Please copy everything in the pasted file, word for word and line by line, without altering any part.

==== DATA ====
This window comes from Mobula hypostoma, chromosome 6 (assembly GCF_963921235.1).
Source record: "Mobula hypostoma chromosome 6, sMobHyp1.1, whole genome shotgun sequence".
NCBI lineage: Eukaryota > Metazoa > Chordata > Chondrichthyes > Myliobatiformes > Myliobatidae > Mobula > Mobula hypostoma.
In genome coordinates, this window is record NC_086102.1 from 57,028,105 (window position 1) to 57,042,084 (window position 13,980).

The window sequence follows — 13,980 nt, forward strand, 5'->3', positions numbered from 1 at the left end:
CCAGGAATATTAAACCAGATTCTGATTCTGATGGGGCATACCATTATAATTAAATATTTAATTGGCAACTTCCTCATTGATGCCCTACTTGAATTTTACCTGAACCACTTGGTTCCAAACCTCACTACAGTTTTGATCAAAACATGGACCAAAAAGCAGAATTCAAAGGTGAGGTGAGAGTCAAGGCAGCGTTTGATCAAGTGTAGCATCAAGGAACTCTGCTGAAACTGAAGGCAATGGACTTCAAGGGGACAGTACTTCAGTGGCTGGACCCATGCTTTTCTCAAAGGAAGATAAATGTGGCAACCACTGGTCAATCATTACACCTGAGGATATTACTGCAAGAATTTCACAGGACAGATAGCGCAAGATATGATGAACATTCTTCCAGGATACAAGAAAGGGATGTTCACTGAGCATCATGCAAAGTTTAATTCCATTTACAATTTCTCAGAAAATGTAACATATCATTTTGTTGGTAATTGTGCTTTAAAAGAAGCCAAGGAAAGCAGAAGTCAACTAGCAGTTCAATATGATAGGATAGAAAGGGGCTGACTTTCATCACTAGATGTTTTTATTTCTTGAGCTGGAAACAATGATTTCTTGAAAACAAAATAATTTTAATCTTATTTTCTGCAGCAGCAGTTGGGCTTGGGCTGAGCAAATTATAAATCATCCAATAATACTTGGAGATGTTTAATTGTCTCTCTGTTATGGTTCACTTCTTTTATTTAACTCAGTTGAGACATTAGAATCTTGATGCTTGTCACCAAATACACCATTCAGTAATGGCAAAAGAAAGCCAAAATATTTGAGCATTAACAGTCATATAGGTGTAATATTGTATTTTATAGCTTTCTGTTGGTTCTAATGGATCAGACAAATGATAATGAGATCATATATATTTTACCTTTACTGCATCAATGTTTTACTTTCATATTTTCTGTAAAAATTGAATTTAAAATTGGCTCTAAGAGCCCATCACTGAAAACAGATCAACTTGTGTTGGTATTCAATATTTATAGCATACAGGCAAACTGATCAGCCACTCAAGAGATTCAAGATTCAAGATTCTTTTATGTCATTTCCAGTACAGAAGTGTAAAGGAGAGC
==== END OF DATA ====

This window comes from Mobula hypostoma, chromosome 6 (assembly GCF_963921235.1).
Source record: "Mobula hypostoma chromosome 6, sMobHyp1.1, whole genome shotgun sequence".
NCBI lineage: Eukaryota > Metazoa > Chordata > Chondrichthyes > Myliobatiformes > Myliobatidae > Mobula > Mobula hypostoma.
In genome coordinates, this window is record NC_086102.1 from 57,028,105 (window position 1) to 57,042,084 (window position 13,980).

The window sequence follows — 13,980 nt, forward strand, 5'->3', positions numbered from 1 at the left end:
CCAGGAATATTAAACCAGATTCTGATTCTGATGGGGCATACCATTATAATTAAATATTTAATTGGCAACTTCCTCATTGATGCCCTACTTGAATTTTACCTGAACCACTTGGTTCCAAACCTCACTACAGTTTTGATCAAAACATGGACCAAAAAGCAGAATTCAAAGGTGAGGTGAGAGTCAAGGCAGCGTTTGATCAAGTGTAGCATCAAGGAACTCTGCTGAAACTGAAGGCAATGGACTTCAAGGGGACAGTACTTCAGTGGCTGGACCCATGCTTTTCTCAAAGGAAGATAAATGTGGCAACCACTGGTCAATCATTACACCTGAGGATATTACTGCAAGAATTTCACAGGACAGATAGCGCAAGATATGATGAACATTCTTCCAGGATACAAGAAAGGGATGTTCACTGAGCATCATGCAAAGTTTAATTCCATTTACAATTTCTCAGAAAATGTAACATATCATTTTGTTGGTAATTGTGCTTTAAAAGAAGCCAAGGAAAGCAGAAGTCAACTAGCAGTTCAATATGATAGGATAGAAAGGGGCTGACTTTCATCACTAGATGTTTTTATTTCTTGAGCTGGAAACAATGATTTCTTGAAAACAAAATAATTTTAATCTTATTTTCTGCAGCAGCAGTTGGGCTTGGGCTGAGCAAATTATAAATCATCCAATAATACTTGGAGATGTTTAATTGTCTCTCTGTTATGGTTCACTTCTTTTATTTAACTCAGTTGAGACATTAGAATCTTGATGCTTGTCACCAAATACACCATTCAGTAATGGCAAAAGAAAGCCAAAATATTTGAGCATTAACAGTCATATAGGTGTAATATTGTATTTTATAGCTTTCTGTTGGTTCTAATGGATCAGACAAATGATAATGAGATCATATATATTTTACCTTTACTGCATCAATGTTTTACTTTCATATTTTCTGTAAAAATTGAATTTAAAATTGGCTCTAAGAGCCCATCACTGAAAACAGATCAACTTGTGTTGGTATTCAATATTTATAGCATACAGGCAAACTGATCAGCCACTCAAGAGATTCAAGATTCAAGATTCTTTTATGTCATTTCCAGTACAGAAGTGTAAAGGAGAGC